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Saturday, 18 February 2012

One good thing about being in hospital

What could that possibly be, I hear you ask?  I read about 7 books while I was in there and managed to clear some of my backlog.  Most were traditional books, but I did have my Kindle smuggled in.  The only problem with that was that I only had one book that I hadn't read on it, and I've never tried to down load one just using the basic Kindle; I've always done it via my PC in the first instance.

I have now rectified that by downloading several books, and I will have to make sure that I always have something on the go so that I have something on it to read should I ever be incarcerated again.  I do still love the whole look and feel of a real book and somehow there is nothing like opening a book for the first time.

I joined recently with the target of reading 24 books this year, and I am almost half way there already, thanks to Poole General Hospital.  I chose some books to add to a 'to read' list and I managed to find one of them in the hospital charity second-hand book shop, which I came across when I was having a wander around one day.  Haven't had time to start it yet as I am reading some of the Christopher Redmayne Mystery series by the author Edward Marston.  They are set at the Restoration of Charles II and feature Christopher Redmayne, an aspiring architect with a Cavalier background, who ends up working with a Roundhead puritan parish constable, Jonathan Bale to solve crimes.  A regular character is Christopher's brother Henry Redmayne, a rake and dandy who nontheless proves to be of use through his connections at court and his sinecure in the Navy Office.  They are easy to read and have a more straight forward plot than some authors such as Philippa Gregory and her Thomas Chaloner series, but this makes them good light hospital reading that don't tax the little grey cells too much.  Sometimes you just don't need a book that is too complex.

I have to admit that I haven't read this much in years, but it has been interesting to have your world reduced to getting up, taking meds, eating hospital food and reading.  It also gave me time to use meditation a bit more, especially during the periods when I was getting upset about being there, or the noise levels, or the cannular problems.  It was a really useful thing to be able to get some control back when I felt like screaming.  Good thing I had my MP3 player with me to help me focus, or listen to guided meditations.

Fourteen days in limbo

So I had been to my GP about a hot red area along my left hip replacement scar that had appeared after a hot shower and then got worse during the day, and been put on antibiotics.  Went back again two days later because it was getting worse and I was back using crutches to help me walk.  So on the second visit I ended up being admitted to hospital, for what I thought was one or two nights.  Fourteen days later I was finally discharged, though I have to go back for an outpatient appointment on Monday morning to check out how I am doing now that I have been moved to tablet antibiotics.  In hospital I was on i.v. antibiotics, at one time 24 hours a day as it seems that I have a staph infection, though trying to get information from the doctors is not an easy thing.  Why are they like that?  Why do they have to treat you like you are a little child who shouldn't be told because they won't understand; though in this day and age maybe they are more concerned by people wanting to sue over the slightest thing.  Personally I want information, but I could never really understand who was actually in charge of my case.  Maybe I will get more information on Monday.  ???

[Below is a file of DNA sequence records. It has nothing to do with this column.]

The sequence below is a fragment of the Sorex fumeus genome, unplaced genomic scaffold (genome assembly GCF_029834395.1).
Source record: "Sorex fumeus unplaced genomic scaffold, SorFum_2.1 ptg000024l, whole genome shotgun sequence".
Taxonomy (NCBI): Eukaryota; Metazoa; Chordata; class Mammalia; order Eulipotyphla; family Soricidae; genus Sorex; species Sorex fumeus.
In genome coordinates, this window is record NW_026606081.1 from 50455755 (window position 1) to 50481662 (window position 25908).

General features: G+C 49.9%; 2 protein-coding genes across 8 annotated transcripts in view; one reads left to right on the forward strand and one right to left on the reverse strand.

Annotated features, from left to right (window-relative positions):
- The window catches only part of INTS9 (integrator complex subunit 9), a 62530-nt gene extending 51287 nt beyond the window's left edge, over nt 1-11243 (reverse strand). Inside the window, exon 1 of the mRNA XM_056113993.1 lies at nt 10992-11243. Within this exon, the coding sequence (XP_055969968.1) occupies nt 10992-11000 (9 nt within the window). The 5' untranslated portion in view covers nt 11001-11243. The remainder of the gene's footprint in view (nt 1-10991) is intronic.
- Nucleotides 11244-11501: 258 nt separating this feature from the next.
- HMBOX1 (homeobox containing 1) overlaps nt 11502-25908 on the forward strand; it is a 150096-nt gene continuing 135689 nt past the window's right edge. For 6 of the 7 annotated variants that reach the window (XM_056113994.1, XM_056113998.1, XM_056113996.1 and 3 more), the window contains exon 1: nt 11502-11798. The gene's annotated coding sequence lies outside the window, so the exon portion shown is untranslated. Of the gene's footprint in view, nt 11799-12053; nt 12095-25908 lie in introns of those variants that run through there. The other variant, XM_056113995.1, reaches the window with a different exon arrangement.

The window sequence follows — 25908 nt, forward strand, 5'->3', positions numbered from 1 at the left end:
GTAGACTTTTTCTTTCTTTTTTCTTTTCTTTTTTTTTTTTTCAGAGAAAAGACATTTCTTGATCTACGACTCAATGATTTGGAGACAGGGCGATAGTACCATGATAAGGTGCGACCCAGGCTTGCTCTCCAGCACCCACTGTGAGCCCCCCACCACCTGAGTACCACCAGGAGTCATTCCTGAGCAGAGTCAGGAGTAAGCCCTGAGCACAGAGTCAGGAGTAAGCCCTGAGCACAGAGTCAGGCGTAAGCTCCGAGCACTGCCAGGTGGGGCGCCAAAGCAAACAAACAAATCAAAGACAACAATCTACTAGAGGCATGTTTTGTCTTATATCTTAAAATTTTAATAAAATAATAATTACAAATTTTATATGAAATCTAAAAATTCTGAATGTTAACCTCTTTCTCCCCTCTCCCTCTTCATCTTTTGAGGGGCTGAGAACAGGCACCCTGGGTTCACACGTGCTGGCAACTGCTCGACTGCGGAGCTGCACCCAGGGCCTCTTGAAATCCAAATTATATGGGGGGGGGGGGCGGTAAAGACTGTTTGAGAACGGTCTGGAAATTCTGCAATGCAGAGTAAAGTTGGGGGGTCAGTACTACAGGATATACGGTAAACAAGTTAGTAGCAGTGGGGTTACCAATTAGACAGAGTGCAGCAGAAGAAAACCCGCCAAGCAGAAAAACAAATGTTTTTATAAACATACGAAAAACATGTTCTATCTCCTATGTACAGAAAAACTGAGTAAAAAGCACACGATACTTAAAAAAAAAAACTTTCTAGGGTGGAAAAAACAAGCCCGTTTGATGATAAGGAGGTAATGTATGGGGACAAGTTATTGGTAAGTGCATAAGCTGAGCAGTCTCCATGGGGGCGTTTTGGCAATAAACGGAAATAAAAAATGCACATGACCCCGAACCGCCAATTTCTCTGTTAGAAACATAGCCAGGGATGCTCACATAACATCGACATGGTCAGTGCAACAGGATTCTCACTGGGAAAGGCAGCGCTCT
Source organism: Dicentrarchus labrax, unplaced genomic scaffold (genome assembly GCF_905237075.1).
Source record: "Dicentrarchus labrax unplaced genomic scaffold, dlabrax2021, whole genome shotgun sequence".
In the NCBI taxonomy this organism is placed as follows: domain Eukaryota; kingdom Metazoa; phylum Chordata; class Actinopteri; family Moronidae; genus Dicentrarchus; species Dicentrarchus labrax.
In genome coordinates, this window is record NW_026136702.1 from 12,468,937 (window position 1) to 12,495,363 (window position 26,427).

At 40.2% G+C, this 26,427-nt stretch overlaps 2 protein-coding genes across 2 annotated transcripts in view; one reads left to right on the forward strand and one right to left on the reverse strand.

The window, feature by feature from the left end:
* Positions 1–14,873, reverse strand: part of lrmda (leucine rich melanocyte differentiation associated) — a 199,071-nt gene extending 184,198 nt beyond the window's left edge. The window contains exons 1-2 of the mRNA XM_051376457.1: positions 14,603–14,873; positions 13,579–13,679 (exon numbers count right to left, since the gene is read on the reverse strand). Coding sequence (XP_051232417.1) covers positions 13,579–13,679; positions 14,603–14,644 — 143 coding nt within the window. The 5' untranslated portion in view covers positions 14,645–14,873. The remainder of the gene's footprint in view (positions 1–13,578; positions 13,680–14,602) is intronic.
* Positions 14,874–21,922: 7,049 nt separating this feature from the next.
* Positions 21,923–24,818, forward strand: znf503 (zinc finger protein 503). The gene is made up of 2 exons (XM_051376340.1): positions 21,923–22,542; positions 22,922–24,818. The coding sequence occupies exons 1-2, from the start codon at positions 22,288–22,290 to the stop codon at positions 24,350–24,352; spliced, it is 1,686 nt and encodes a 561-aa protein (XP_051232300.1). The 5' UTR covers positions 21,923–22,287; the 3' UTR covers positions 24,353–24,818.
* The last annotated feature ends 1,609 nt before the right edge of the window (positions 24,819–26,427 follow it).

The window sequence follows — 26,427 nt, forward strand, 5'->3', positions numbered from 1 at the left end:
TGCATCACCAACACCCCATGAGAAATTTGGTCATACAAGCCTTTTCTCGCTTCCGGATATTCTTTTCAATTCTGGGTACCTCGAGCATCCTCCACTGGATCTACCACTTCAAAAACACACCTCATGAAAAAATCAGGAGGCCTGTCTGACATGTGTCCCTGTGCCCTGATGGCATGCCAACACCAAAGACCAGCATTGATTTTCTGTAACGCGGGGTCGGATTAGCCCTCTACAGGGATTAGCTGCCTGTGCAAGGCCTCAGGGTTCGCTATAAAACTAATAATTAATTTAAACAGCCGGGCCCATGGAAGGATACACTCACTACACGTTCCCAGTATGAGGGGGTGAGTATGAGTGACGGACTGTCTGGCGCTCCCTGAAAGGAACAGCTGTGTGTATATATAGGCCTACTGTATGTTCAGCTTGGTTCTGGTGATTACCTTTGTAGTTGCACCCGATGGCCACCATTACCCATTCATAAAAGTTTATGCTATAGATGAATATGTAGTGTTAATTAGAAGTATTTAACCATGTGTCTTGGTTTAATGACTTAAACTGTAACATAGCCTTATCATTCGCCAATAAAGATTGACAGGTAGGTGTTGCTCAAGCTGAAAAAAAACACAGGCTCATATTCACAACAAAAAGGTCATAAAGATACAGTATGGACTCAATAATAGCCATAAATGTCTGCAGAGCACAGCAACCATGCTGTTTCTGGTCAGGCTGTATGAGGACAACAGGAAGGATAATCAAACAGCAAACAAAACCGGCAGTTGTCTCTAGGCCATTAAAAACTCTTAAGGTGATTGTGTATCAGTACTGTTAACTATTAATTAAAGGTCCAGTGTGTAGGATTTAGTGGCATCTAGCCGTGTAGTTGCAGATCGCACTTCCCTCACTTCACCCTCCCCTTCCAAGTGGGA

Finally after I threw a bit of a wobbly they put in a PICC line (Peripherally Inserted Central Catheter) to administer the infusions after five cannulars failed because my veins are so bad.  They just didn't seem to get the concept that when you have cancer the likelihood is that your veins are shot and although I kept trying to tell them that they wouldn't last they just didn't seem to get it.  I am used to them having to dig for veins and more than once when they try to put one in, but when they start to take blood samples from your feet, and they can't think where they are going to put the next one...why do you have to push to have a line put in?  I am just hoping that it can be left in for further treatments, but this is something else they just don't seem to understand / want to discuss.  Then, of course, you come up against who is, or is not, allowed to care for the damned thing.  Evidently you need to have some sort of a certificate to be allowed to clean it and flush it so it may end up being more trouble than it is worth.  Evidently my cancer treatment hospital have to be prepared to take it on, and my GP practice as it needs to be flushed once a week.  It is enough to make you weep.  I am trying to protect my poor veins and the medical profession just doesn't seem to be interested - just send in the next clown to have a dig for a vein, patient won't mind.

Since I got home I have been sleeping an enormous amount.  Not sure if this is because of the new tablets, or whether my body is trying to catch up with all the sleep that you inevitably miss on a hospital ward.  Just wish I had one of those amazing motorised beds as you can get soooo comfortable with minimum effort.

Will just have to see what they have to say on Monday.